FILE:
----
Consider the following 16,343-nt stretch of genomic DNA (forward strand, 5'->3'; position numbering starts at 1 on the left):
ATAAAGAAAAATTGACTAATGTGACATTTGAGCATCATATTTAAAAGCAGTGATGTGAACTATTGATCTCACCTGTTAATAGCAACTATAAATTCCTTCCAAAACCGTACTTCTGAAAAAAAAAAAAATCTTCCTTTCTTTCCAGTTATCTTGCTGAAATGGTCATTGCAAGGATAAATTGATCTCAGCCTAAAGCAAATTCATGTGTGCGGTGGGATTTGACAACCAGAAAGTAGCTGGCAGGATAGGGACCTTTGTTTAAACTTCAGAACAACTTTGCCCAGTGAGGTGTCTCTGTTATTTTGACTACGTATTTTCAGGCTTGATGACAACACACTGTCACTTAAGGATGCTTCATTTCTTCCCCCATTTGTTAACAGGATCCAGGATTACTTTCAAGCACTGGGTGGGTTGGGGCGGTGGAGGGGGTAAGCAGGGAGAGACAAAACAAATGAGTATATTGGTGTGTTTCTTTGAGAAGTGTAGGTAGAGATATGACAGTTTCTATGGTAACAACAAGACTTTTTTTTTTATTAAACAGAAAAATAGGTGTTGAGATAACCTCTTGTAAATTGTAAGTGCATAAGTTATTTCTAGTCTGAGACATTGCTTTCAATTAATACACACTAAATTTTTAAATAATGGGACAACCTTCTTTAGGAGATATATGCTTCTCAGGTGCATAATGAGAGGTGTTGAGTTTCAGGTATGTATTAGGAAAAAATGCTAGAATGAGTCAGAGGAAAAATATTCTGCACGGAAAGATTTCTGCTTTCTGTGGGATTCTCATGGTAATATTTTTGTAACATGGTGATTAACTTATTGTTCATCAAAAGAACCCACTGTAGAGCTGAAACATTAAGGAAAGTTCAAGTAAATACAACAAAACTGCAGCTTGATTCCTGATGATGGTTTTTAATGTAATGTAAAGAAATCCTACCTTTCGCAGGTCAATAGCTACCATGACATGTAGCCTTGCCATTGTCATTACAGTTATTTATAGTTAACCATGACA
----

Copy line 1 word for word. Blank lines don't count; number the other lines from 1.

Consider the following 16,343-nt stretch of genomic DNA (forward strand, 5'->3'; position numbering starts at 1 on the left):